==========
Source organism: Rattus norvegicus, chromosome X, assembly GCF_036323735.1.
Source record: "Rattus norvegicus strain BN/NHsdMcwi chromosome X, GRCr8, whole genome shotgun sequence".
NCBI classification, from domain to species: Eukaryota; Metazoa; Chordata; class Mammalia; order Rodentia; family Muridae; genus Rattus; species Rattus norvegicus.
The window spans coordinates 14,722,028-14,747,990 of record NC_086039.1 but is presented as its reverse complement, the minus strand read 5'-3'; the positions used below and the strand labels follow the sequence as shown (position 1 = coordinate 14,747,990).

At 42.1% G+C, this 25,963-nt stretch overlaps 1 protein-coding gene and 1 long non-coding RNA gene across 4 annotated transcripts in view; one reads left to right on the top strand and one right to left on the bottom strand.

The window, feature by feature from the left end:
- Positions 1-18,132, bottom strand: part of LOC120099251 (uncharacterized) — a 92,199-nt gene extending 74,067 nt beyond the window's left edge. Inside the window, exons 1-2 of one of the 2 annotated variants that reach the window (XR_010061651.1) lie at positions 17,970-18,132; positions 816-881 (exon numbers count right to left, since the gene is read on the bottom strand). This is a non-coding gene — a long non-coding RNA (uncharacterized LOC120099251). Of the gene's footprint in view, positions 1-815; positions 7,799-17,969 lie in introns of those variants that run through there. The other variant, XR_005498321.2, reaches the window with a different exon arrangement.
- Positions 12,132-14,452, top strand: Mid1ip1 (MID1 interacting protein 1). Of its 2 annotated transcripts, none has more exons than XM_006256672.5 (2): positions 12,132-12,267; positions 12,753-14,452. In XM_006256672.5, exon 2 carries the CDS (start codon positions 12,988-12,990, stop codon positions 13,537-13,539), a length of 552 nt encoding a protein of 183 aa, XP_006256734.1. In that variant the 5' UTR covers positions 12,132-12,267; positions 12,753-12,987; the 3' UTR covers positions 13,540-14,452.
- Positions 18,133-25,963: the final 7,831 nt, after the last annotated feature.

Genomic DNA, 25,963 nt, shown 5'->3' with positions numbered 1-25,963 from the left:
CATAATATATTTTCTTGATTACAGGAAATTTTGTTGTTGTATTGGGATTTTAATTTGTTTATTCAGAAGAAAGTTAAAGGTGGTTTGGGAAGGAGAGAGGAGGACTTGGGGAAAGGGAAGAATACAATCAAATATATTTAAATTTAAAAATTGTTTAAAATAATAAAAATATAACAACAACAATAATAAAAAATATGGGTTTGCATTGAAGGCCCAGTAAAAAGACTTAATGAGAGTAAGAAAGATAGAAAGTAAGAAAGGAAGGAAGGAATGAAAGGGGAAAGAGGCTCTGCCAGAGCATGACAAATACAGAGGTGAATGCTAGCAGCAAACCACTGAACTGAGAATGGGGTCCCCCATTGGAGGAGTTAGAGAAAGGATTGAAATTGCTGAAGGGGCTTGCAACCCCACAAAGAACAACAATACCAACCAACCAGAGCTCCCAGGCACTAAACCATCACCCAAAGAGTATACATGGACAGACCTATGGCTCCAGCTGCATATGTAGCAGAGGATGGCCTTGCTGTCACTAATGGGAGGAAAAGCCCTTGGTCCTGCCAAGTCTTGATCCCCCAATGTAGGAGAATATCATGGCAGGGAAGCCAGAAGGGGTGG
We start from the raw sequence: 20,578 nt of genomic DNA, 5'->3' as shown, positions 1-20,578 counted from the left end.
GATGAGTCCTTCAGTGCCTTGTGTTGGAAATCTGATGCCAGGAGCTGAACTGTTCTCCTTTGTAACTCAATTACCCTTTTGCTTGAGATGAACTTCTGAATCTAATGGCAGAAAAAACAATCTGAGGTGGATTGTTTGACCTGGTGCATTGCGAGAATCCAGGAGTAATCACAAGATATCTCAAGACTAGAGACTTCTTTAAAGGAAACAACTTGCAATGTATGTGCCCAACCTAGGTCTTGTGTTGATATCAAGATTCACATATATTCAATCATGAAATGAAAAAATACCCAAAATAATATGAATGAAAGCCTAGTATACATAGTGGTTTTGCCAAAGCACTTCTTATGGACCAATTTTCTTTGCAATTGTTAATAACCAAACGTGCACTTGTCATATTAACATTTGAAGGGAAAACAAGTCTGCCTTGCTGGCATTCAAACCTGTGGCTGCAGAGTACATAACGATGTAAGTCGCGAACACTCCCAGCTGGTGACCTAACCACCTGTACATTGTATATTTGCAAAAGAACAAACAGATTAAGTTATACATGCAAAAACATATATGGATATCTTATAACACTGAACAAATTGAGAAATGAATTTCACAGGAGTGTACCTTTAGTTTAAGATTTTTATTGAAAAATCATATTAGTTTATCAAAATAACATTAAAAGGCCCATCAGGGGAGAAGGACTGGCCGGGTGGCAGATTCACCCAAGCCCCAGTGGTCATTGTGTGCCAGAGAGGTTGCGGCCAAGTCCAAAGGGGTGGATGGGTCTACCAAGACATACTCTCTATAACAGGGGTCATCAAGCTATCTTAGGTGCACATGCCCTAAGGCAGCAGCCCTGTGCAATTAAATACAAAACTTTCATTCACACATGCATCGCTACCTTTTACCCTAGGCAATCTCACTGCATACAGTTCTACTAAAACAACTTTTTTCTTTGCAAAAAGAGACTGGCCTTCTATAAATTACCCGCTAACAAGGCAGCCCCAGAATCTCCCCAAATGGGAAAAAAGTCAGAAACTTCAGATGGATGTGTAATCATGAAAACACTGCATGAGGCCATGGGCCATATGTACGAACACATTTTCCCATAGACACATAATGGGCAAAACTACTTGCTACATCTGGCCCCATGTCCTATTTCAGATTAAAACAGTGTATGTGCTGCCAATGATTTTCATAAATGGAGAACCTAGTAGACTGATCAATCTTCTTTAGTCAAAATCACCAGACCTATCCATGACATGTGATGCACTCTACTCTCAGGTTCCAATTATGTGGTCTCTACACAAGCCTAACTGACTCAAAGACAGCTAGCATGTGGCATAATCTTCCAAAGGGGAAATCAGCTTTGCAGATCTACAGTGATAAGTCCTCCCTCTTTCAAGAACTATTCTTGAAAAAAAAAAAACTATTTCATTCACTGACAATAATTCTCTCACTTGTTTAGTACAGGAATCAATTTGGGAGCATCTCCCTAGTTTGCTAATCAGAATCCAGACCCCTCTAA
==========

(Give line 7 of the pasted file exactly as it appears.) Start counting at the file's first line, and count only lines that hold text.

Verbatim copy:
- Positions 1-18,132, bottom strand: part of LOC120099251 (uncharacterized) — a 92,199-nt gene extending 74,067 nt beyond the window's left edge. Inside the window, exons 1-2 of one of the 2 annotated variants that reach the window (XR_010061651.1) lie at positions 17,970-18,132; positions 816-881 (exon numbers count right to left, since the gene is read on the bottom strand). This is a non-coding gene — a long non-coding RNA (uncharacterized LOC120099251). Of the gene's footprint in view, positions 1-815; positions 7,799-17,969 lie in introns of those variants that run through there. The other variant, XR_005498321.2, reaches the window with a different exon arrangement.